When I got in the car to leave Montana on July 12, 2010, it felt like a breakup. It was a goodbye I did not want. And as the car moved further east, into the Dakotas and Minnesota and Wisconsin, I kept hoping that somehow, I’d be able to get back to this place that had carved its way so deeply into my heart.
I did. In late April, my boyfriend and I flew out to Bozeman. We saw the mountains from the plane window, their tops dusted in thick snow. We had reached a different latitude, and a different season altogether. One night dumped 6″, which we scraped from the rental car and I was grateful for. If I could love Montana even when it didn’t cooperate, then it must be true love.
Walking around Bozeman felt familiar enough, and in a town that size, it was easy to revisit the bookstores, coffeeshops, and restaurants that had been part of my sightseeing last summer. But what I really wanted to get back to lay outside of the city.
Lava Lake trail. In my mind, it beckons in perpetual summer, the slopes of the mountain covered in lush green and the stream trickling trailside. In late April, freak snowfalls cast the mountain in a wintry shroud. We layered up, pulled yaktraks onto our boots, and headed onto the trail.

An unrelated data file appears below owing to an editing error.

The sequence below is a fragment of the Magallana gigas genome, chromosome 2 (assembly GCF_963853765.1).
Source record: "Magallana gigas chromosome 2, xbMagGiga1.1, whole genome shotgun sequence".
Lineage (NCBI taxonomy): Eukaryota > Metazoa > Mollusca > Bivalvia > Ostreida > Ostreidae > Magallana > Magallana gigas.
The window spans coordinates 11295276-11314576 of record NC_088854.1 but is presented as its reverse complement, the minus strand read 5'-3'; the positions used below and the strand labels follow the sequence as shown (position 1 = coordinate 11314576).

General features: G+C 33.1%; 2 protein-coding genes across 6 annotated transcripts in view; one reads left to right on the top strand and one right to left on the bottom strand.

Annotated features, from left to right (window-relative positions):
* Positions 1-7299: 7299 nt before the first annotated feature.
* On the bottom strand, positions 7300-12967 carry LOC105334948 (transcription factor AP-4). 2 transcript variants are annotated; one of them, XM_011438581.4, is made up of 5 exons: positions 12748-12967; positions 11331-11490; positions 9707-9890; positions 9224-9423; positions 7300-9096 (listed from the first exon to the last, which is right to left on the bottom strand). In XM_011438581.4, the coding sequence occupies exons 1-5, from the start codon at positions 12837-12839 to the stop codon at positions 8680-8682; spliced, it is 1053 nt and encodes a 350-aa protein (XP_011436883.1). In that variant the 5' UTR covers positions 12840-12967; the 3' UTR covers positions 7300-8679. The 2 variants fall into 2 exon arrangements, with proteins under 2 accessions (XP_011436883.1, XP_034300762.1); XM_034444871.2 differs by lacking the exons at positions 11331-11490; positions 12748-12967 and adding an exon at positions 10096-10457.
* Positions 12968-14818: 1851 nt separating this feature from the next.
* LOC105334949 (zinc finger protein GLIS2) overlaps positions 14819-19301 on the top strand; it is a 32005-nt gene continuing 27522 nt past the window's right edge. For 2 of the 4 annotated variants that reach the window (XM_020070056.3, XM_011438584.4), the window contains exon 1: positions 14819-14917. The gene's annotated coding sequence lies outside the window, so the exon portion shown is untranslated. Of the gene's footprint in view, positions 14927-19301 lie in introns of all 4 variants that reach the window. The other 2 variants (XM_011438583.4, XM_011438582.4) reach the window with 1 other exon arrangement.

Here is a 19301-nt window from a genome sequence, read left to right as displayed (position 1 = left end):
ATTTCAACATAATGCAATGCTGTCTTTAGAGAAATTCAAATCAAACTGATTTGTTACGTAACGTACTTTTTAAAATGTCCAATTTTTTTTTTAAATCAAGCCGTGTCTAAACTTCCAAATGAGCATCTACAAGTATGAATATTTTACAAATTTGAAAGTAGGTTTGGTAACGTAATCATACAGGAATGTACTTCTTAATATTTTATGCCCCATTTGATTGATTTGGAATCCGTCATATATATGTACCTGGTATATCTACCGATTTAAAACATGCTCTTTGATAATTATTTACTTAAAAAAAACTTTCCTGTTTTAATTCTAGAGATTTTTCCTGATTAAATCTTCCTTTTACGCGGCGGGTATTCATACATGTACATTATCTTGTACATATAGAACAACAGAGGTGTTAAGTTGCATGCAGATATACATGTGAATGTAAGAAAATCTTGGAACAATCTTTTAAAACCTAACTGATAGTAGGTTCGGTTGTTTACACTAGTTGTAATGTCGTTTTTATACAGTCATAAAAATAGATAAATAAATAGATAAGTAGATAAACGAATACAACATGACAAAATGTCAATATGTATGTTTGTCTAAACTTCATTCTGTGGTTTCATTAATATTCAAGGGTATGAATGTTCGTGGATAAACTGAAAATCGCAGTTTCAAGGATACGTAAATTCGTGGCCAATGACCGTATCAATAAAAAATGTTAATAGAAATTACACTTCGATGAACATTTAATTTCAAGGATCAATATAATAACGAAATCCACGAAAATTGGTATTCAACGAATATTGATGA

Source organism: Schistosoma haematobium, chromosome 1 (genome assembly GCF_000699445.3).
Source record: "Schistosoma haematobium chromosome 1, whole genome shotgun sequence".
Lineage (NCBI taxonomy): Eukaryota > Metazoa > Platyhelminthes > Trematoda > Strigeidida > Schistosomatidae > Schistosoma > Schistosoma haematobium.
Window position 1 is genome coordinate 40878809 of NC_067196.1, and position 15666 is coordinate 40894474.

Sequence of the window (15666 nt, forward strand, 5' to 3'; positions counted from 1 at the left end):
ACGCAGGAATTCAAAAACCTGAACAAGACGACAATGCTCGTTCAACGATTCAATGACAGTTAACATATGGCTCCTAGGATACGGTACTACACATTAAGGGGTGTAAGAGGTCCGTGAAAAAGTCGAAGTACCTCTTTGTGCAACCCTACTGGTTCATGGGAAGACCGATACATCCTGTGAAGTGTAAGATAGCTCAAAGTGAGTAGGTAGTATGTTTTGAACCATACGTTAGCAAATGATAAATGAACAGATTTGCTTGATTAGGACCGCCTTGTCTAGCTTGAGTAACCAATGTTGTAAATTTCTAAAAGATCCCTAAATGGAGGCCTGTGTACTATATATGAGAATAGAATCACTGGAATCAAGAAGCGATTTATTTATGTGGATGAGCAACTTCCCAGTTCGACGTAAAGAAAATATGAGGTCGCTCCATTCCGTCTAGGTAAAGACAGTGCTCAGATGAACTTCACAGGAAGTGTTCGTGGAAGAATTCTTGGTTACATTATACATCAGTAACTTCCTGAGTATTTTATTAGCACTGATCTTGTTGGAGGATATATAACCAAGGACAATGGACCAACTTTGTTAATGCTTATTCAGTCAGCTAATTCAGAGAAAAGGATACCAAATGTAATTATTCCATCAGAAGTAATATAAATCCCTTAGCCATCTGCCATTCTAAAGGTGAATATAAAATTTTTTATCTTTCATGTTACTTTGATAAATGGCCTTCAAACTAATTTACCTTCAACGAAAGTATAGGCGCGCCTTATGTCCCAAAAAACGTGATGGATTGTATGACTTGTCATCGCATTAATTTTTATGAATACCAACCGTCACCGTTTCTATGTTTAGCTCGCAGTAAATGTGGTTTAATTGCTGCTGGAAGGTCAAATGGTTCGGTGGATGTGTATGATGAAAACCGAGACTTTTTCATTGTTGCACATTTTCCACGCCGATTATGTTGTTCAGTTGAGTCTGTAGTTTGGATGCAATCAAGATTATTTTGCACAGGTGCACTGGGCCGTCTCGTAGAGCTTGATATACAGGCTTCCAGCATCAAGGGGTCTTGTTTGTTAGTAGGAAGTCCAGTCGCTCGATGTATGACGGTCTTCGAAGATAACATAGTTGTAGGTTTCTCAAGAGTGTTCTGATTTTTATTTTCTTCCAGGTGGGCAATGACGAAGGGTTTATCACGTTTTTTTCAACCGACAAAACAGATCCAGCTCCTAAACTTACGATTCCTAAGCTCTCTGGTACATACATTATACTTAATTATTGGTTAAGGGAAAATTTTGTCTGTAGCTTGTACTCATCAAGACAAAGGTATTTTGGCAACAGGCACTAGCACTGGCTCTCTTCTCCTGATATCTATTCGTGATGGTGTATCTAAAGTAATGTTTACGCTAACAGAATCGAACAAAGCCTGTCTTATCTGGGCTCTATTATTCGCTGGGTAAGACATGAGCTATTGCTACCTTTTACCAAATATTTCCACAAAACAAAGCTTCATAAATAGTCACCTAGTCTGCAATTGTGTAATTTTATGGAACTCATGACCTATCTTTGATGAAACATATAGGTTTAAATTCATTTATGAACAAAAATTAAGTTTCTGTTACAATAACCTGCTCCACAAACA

As we hiked, my mind kept flickering between what I remembered and what I was seeing. There were no wild roses, just conifers still drenched in snow. The stream was still flowing, but its waters were frigid, its banks crusted in ice. Piles of elk droppings peppered the trail. And the woods were very quiet. We hiked alone.
Would I feel anything when we reached the top? This placed pulled me. In absence, perhaps it had grown bigger and deeper in my mind. It was my totem, as surely as any shrine that ever served as a point of pilgrimage.
Walking out of the trees to the lakeshore took my breath away. It was not the breathlessness of surprise that I’d felt when I first caught sight of the top. But I was breathless with recognition, breathless with gratitude that this place had waited. Some places we only visit once, and that is enough. Others, we find our way back to.